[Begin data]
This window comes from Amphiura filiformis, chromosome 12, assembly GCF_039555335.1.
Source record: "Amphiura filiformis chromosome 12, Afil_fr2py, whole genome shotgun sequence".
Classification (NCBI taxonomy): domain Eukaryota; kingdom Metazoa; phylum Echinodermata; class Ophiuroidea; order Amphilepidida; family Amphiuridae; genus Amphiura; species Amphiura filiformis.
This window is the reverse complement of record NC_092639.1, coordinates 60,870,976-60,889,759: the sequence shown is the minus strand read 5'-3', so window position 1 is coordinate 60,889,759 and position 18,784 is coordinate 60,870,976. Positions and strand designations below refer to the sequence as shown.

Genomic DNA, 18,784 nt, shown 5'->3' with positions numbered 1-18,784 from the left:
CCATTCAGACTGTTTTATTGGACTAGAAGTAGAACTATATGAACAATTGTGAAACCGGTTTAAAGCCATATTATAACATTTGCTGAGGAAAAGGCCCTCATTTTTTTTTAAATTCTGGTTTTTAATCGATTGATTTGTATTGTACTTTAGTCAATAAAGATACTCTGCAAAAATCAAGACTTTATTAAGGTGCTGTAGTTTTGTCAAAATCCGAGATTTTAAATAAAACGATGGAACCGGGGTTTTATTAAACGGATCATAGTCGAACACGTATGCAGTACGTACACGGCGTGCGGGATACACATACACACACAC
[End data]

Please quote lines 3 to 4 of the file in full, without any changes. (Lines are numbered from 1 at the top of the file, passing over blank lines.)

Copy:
Classification (NCBI taxonomy): domain Eukaryota; kingdom Metazoa; phylum Echinodermata; class Ophiuroidea; order Amphilepidida; family Amphiuridae; genus Amphiura; species Amphiura filiformis.
This window is the reverse complement of record NC_092639.1, coordinates 60,870,976-60,889,759: the sequence shown is the minus strand read 5'-3', so window position 1 is coordinate 60,889,759 and position 18,784 is coordinate 60,870,976. Positions and strand designations below refer to the sequence as shown.